4. Passion without funding is just that, a passion – DE&I efforts must be resourced both with staff and funding for programs. The funding should be dedicated funding and not an afterthought in the budget

5. Effectively communicate the DE&I strategy and, more importantly, the results. Don’t assume DE&I work is fully supported by everyone; sharing results that tie back to growth and ROI can’t be argued

6. Lastly, stay committed. Although we have made great strides over the years, there is still work to be done. Hopefully one day we get to a point where the work is no longer newsworthy because it is mainstream and a part of our everyday conversation. 

Emile Davis, Managing Director, Business Development, American Institute of Architects (AIA)

What is the most significant challenge facing Black event professionals today? 

Black event professionals have played a crucial role in shaping and advancing the events industry. To propel this growth further, seeing more qualified Black professionals in executive roles and on boards is imperative. Their diverse backgrounds and wealth of knowledge will greatly benefit the industry’s leadership. As industry leaders, it’s also our responsibility to coach, mentor, recruit and attract the next generation of diverse professionals. Having started in this industry as an intern more than 25 years ago, I’ve made it my mission to coach and inspire the next generation about the significance and impact of our industry on the global economy.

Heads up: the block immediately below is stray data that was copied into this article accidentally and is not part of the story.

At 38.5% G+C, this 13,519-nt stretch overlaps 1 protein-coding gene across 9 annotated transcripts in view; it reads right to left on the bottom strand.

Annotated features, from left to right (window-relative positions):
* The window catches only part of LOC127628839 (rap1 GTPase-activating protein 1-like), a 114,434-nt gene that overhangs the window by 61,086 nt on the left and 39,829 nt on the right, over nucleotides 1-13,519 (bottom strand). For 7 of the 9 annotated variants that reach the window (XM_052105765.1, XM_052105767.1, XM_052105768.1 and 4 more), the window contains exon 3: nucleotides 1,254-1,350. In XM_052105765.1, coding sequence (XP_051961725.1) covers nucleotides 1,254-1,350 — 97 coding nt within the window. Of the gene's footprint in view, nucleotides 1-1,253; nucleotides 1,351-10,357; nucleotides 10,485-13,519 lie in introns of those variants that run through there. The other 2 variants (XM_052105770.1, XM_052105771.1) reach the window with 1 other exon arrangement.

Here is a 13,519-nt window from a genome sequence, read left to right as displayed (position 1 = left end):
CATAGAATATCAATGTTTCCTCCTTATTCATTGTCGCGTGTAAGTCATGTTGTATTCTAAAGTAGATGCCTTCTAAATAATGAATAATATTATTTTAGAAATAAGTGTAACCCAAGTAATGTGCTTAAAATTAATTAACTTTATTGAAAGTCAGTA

What advice would you give to individuals who want to be allies in the fight for racial equality and justice?

Being an ally is an ongoing commitment that requires humility, self-awareness and active engagement. To start, educate yourself. Find time to learn about the experiences of marginalized communities and historical injustices. Second, practice active listening and empathy when conversing about race, and try to see the situation from their perspective. Third, continuously reflect on your own biases, privileges and actions. Be open to feedback and willing to unlearn harmful beliefs and behaviors. Finally, use your voice and platform to speak out against racism and discrimination, both publicly and in your personal circles.

Al Hutchinson, President & CEO, Visit Baltimore